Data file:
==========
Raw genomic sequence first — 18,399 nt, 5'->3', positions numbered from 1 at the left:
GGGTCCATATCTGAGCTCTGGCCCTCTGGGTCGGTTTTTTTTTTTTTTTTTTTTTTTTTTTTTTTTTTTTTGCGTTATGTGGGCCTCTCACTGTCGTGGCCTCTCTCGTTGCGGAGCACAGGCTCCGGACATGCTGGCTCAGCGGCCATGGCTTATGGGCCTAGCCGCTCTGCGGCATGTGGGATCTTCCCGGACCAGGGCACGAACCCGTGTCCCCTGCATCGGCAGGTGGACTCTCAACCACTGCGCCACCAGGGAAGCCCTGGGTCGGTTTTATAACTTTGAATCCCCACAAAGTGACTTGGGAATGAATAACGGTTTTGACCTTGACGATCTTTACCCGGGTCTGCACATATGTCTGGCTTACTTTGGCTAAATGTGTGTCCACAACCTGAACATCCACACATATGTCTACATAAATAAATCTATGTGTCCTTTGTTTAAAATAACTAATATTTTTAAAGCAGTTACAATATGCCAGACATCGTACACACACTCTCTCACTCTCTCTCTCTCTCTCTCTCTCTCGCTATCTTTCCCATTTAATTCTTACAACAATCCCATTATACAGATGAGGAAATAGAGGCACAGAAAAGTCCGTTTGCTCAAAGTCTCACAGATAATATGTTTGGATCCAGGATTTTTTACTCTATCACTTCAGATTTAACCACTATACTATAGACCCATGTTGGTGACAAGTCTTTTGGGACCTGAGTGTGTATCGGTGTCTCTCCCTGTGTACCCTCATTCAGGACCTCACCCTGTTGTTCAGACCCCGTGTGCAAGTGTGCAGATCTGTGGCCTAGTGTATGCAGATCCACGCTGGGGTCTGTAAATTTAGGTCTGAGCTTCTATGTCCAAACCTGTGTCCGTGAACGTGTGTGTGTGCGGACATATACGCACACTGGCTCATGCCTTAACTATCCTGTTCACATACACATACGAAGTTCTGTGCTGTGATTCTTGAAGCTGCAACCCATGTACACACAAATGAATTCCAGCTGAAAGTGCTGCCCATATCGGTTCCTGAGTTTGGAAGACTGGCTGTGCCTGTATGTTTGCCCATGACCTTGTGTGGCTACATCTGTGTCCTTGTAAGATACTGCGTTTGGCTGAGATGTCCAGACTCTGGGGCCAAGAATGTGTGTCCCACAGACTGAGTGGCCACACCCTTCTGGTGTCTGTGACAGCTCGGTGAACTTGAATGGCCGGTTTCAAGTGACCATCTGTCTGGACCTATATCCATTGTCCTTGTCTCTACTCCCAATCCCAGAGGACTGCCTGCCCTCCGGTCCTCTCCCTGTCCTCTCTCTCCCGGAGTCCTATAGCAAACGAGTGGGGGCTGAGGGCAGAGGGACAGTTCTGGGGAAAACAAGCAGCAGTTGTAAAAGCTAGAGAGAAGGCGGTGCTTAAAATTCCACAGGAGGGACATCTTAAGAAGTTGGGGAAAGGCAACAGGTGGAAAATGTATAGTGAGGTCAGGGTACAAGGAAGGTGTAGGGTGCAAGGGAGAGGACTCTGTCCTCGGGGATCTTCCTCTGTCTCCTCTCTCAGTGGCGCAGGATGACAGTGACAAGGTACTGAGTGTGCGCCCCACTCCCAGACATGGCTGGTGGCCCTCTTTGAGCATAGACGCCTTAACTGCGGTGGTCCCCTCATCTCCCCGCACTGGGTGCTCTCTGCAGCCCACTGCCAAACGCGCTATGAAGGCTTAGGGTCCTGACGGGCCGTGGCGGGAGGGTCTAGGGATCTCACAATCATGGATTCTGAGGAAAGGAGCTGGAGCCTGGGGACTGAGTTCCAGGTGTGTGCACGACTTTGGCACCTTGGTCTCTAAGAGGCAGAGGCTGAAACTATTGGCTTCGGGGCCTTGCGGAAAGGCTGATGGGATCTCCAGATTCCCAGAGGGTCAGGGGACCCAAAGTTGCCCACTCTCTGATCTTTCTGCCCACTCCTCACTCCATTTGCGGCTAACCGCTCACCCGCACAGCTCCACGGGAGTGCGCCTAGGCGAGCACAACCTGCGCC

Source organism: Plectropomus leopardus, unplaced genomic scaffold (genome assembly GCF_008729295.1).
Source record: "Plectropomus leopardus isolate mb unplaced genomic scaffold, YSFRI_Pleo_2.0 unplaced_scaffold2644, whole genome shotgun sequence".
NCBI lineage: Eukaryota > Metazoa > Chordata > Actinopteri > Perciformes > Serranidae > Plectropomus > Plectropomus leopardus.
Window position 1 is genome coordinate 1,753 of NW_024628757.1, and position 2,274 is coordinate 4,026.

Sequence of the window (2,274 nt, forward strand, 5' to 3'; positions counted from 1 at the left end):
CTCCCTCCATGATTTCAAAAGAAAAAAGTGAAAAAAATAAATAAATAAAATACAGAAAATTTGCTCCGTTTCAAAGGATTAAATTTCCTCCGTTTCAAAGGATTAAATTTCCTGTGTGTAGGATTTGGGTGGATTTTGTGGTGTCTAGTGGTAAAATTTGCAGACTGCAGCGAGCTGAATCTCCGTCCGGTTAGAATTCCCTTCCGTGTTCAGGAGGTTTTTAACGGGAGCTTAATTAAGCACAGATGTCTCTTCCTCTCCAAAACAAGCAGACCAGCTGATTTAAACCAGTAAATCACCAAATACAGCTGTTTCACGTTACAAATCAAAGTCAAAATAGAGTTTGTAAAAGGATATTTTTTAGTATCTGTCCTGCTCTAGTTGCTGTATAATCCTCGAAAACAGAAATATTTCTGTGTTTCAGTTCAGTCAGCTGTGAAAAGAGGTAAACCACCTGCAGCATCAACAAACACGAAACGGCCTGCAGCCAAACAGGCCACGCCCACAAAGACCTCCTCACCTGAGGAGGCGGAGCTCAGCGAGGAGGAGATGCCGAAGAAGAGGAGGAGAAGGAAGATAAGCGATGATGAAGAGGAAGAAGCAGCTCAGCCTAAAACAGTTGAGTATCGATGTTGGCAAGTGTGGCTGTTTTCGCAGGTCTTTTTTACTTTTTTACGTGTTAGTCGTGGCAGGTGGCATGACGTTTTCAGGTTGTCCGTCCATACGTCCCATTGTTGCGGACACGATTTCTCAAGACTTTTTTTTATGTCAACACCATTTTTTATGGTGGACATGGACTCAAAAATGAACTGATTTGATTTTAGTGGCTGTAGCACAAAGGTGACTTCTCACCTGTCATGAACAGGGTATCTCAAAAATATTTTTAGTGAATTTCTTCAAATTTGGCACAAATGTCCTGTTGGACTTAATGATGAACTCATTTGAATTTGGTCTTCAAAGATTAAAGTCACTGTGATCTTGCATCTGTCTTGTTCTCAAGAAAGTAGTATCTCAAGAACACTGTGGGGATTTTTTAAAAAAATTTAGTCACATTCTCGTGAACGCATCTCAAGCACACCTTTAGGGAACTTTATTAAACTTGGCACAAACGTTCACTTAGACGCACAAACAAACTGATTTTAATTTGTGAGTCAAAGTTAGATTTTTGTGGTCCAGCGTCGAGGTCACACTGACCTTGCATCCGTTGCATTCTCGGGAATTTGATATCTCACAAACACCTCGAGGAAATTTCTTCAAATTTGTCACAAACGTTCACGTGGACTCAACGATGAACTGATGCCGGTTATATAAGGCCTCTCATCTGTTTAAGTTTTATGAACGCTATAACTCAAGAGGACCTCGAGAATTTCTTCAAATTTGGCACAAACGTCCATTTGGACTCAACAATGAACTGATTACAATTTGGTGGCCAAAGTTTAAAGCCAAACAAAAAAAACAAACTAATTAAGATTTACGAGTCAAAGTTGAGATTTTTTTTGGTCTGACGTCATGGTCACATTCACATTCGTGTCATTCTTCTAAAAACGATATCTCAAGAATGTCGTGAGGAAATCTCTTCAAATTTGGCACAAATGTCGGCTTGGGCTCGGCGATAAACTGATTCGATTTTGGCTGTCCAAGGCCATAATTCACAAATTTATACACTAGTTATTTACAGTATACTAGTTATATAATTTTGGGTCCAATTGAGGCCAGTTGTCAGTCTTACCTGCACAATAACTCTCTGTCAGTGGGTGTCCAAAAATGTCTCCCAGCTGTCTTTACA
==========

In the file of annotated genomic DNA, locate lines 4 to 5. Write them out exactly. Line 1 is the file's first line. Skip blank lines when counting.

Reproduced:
Source record: "Plectropomus leopardus isolate mb unplaced genomic scaffold, YSFRI_Pleo_2.0 unplaced_scaffold2644, whole genome shotgun sequence".
NCBI lineage: Eukaryota > Metazoa > Chordata > Actinopteri > Perciformes > Serranidae > Plectropomus > Plectropomus leopardus.